Pope Francis has told University of Notre Dame officials he hopes the school will "continue to offer unambiguous testimony" in defense of the church's moral teaching and freedom.
His brief remarks at the Vatican on Thursday are being interpreted in various ways, often to the university's detriment. See what you think. Here is the key passage:
This commitment to “missionary discipleship” ought to be reflected in a special way in Catholic universities (cf. Evangelii Gaudium, 132-134), which by their very nature are committed to demonstrating the harmony of faith and reason and the relevance of the Christian message for a full and authentically human life. Essential in this regard is the uncompromising witness of Catholic universities to the Church’s moral teaching, and the defense of her freedom, precisely in and through her institutions, to uphold that teaching as authoritatively proclaimed by the magisterium of her pastors. It is my hope that the University of Notre Dame will continue to offer unambiguous testimony to this aspect of its foundational Catholic identity, especially in the face of efforts, from whatever quarter, to dilute that indispensable witness. And this is important: its identity, as it was intended from the beginning. To defend it, to preserve it and to advance it!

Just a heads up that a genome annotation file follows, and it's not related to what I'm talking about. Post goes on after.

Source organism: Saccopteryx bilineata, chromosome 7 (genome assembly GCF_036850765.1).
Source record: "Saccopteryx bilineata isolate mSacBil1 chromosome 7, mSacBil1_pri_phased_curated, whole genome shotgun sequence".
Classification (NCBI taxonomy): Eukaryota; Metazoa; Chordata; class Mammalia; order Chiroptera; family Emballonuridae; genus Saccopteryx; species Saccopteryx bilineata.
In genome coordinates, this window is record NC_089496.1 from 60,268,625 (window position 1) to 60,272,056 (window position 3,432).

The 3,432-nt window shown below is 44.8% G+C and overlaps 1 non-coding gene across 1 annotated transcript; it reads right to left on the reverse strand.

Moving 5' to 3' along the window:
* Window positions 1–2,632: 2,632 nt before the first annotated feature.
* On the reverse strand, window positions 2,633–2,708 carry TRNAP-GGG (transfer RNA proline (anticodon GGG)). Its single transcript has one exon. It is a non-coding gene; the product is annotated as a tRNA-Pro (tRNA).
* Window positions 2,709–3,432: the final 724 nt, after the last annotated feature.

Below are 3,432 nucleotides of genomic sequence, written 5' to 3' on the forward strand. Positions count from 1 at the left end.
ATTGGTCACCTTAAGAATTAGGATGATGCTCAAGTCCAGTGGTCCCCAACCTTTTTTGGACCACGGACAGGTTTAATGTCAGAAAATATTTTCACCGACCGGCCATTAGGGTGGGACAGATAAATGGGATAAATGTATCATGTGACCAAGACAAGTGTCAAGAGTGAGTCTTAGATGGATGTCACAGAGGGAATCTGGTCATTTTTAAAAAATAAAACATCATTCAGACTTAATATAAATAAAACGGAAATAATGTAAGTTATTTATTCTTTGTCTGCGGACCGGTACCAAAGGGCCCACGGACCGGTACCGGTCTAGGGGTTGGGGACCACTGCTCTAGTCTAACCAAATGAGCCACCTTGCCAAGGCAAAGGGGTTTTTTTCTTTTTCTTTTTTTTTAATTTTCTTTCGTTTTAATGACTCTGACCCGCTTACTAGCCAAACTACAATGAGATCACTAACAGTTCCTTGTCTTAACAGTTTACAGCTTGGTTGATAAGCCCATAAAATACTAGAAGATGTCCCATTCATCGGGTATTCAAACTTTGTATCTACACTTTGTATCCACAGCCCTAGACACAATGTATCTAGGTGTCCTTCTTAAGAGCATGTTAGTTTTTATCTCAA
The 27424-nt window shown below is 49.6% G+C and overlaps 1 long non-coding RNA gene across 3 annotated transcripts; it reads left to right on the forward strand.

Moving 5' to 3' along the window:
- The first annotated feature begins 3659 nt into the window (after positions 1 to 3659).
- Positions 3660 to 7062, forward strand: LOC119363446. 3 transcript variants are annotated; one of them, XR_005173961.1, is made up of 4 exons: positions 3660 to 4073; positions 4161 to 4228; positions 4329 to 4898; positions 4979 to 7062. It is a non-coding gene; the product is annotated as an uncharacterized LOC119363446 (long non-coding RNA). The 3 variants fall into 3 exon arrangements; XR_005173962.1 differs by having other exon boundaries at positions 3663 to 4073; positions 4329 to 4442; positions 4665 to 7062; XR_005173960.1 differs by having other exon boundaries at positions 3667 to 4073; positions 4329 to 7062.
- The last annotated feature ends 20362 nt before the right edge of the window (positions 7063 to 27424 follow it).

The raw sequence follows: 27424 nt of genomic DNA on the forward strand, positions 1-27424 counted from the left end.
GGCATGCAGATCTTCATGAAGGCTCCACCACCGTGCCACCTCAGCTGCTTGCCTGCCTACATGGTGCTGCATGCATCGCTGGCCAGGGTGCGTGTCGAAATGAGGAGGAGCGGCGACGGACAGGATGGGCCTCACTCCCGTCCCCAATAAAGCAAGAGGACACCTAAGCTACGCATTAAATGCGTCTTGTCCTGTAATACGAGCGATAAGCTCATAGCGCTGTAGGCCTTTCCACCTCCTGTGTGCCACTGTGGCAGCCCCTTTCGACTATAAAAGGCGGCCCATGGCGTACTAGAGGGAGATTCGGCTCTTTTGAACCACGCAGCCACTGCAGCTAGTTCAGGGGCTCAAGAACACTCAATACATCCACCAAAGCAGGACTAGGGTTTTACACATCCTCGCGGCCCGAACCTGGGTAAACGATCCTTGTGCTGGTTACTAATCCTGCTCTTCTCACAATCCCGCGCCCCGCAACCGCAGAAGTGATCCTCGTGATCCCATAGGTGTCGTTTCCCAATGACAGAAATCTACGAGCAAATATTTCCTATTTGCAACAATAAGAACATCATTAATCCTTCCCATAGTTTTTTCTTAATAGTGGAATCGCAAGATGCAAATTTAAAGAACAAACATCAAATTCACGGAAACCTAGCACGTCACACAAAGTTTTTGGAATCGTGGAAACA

It seems to me that the pope's use of the word "continue" (emphasis added) makes it hard to interpret this as a rebuke of the school, although that has not stopped people from trying. There is no doubt Francis is setting out expectations for Notre Dame and other Catholic universities, but that's as far as he goes. "Continue" sounds like another way of saying, "Keep up the good work." Perhaps what this boils down to is that Francis prefers encouragement to condemnation as a management tool. A lot of management experts would agree.
Compare the encouraging tone of his remarks with the rhetoric of the scores of bishops who assailed the university in 2009 for granting an honorary degree to President Obama. For example, Phoenix Bishop Thomas Olmsted, who wrote to Notre Dame's president that this was "a public act of disobedience to the Bishops of the United States."